21. International Reading Association. 2012. Adolescent Literacy. Position Statement, rev. 2012 ed. Newark, DE. https://www.literacyworldwide.org/docs/default-source/where-we-stand/adolescent-literacy-position-statement.pdf.
  22. Intzidis, Evangelos, and Eleni Karantzola. 2008. Literacies for Active Citizenships. Literacy and the Promotion of Citizenship: Discourses and Effective Practices. United Nations Educational, Scientific and Cultural Organization (UNESCO) Institute for Lifelong Learning.Google Scholar
  23. Isaac, Megan. 2016. Re-animating Democracy in the World of Fantasy. Unpublished Talk, Children’s Literature Association Annual Convention, Columbus, OH.Google Scholar
  24. Jacobs, Vicki A. 2008. Adolescent Literacy: Putting the Crisis in Context. Harvard Educational Review 78 (1): 7–39.CrossRefGoogle Scholar
  25. Jameson, Frederic. 1981. The Political Unconscious: Narrative as a Socially Symbolic Act. Ithaca: Cornell University Press.Google Scholar
  26. Kidd, Kenneth. 2005. ‘A’ is for Auschwitz: Psychoanalysis, Trauma Theory, and the ‘Children’s Literature of Atrocity’. Children’s Literature 33: 120–149.CrossRefGoogle Scholar
  27. Klein, Naomi. 2007. The Shock Doctrine: The Rise of Disaster Capitalism. New York: Picador.Google Scholar
  28. Laymon, Kiese. 2013a. How to Slowly Kill Yourself and Others in America. Chicago: Bolden (E-pub).Google Scholar
  29. ———. 2013b. Long Division. Chicago: Bolden Books.Google Scholar
  30. Manguel, Alberto. 1996. A History of Reading. New York: Viking.Google Scholar
  31. Miéville, China. 2007. Un Lun Dun. New York: Ballantine.Google Scholar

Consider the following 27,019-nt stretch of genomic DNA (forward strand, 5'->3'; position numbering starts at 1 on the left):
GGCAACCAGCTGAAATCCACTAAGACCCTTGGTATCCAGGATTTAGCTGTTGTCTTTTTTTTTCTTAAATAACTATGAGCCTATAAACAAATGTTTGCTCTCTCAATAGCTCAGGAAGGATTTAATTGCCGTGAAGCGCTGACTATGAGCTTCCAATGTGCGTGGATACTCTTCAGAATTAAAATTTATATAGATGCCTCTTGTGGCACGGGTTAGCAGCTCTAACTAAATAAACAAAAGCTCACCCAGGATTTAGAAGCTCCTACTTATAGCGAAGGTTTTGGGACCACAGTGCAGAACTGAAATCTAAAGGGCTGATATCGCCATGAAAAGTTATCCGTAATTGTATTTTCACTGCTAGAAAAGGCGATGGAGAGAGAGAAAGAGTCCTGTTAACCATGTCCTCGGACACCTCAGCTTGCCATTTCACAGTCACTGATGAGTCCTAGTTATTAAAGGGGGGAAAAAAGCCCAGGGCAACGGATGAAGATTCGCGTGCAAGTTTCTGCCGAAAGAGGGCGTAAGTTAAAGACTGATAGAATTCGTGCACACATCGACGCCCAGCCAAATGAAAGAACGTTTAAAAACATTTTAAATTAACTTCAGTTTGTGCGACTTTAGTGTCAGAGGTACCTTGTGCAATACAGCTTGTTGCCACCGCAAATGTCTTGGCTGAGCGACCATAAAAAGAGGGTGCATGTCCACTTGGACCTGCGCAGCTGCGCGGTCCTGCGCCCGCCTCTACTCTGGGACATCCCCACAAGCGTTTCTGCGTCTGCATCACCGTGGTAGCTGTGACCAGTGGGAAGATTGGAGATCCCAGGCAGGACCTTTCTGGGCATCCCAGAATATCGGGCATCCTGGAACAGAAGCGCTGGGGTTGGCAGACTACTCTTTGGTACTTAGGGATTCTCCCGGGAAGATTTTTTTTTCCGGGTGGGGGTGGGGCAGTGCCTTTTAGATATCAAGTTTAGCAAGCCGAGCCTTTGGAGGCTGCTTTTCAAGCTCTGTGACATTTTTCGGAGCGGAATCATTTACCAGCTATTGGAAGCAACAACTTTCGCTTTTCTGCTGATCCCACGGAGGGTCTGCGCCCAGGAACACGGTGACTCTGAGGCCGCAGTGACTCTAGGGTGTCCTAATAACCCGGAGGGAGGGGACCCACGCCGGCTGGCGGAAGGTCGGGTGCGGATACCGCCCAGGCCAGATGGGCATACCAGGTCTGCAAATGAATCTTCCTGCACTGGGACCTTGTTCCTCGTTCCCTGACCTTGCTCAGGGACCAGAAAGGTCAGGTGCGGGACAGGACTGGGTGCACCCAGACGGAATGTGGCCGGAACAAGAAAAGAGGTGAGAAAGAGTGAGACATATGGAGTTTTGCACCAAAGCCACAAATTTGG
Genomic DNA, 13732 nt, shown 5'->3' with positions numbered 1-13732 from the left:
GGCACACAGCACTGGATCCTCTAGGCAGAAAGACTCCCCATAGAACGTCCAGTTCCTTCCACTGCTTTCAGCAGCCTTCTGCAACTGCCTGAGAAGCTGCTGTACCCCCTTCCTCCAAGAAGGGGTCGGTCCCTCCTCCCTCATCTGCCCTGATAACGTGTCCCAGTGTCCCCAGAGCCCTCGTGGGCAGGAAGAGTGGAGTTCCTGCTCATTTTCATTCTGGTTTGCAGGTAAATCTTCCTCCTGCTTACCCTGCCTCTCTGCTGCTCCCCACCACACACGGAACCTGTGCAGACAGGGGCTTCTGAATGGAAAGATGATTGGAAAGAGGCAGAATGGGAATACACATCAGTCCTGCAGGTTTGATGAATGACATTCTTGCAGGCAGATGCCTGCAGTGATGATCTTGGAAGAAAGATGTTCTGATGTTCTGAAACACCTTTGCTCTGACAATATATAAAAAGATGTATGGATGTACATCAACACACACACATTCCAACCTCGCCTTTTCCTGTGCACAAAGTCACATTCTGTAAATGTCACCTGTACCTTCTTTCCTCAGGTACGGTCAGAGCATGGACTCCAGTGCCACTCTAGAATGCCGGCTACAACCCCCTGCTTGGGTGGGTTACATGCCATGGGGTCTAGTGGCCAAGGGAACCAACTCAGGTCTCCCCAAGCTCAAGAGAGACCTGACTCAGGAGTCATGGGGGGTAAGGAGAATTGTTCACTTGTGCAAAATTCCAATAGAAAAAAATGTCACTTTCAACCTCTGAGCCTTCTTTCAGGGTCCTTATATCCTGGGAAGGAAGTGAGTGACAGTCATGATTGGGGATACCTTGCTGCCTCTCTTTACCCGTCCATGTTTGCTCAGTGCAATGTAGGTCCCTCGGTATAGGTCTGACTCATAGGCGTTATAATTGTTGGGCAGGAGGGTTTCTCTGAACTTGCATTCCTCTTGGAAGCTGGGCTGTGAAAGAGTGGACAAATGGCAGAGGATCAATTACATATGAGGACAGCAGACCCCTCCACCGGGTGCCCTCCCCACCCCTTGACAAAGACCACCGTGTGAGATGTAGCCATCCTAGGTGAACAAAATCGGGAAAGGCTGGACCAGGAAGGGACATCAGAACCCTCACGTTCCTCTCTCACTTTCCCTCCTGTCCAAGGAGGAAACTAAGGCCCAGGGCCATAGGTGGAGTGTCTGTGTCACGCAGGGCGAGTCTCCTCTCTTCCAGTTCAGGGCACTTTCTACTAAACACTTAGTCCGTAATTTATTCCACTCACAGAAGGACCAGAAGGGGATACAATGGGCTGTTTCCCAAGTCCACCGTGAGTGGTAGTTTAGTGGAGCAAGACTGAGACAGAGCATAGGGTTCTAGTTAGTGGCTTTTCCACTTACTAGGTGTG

32. Neem, Johann M. 2017. Democracy’s Schools: The Rise of Public Education in America. Baltimore: Johns Hopkins University Press.Google Scholar
  33. Ness, Patrick. 2008. The Knife of Never Letting Go. Cambridge, MA: Candlewick.Google Scholar
  34. ———. 2010. Monsters of Men. Cambridge, MA: Candlewick.Google Scholar
  35. Paul, Lissa. 2000. The Naked Truth About Being Literate. Language Arts 77 (4) (En-genderings): 335–342.Google Scholar
  36. Pullman, Philip. 2004. The War on Words. The Guardian, November 5. https://www.theguardian.com/books/2004/nov/06/usa.politics.
  37. Resnick, Daniel P., and Lauren B. Resnick. 1989. Varieties of Literacy. In Social History and Issues in Human Consciousness: Some Interdisciplinary Connections, ed. Andrew E. Barnes and Peter N. Stearns, 171–196. New York: New York University Press.Google Scholar
  38. Sanders, Joe Sutliff. 2009a. The Critical Reader in Children’s Metafiction. The Lion and the Unicorn 33 (3): 349–361.CrossRefGoogle Scholar
  39. ———. 2009b. Reinventing Subjectivity: China Miéville’s Un Lun Dun and the Child Reader. Extrapolation 50 (2): 293–306.Google Scholar
  40. Scholastic Kids and Family Reading Report. 2010. Turning the Page in the Digital Age. http://mediaroom.scholastic.com/files/KFRR_2010.pdf.
  41. Schwebel, Sara L. 2014. Reading 9/11 from the American Revolution to US Annexation of the Moon: M.T. Anderson’s Feed and Octavian Nothing. Children’s Literature 42: 197–223.CrossRefGoogle Scholar
  42. Smith, Michael W., and Jeffrey D. Wilhelm. 2002. Reading Don’t Fix No Chevys: Literacy in the Lives of Young Men. Portsmouth, NH: Heinemann.Google Scholar
  43. Smith, Rachel Greenwald. 2011. Organic Shrapnel: Affect and Aesthetics in September 11 Fiction. American Literature 83 (1): 153–174.CrossRefGoogle Scholar
  44. Snaza, Nathan. 2013. Bewildering Education. Journal of Curriculum and Pedagogy 10 (1): 38–54.CrossRefGoogle Scholar
  45. Valentine, McKinley. 2012. Is the Fantasy Genre Fundamentally Conservative? Blog Post, October 11. https://mckinleyvalentine.com/2012/10/11/is-the-fantasy-genre-fundamentally-conservative/.
  46. Wolf, Maryanne. 2018. Reader, Come Home: The Reading Brain in a Digital World. New York: HarperCollins.Google Scholar
  47. Zusak, Markus. 2005. The Book Thief. New York: Knopf.Google Scholar

Copyright information

© The Author(s) 2019

Authors and Affiliations

  1. 1.RichmondUSA

Personalised recommendations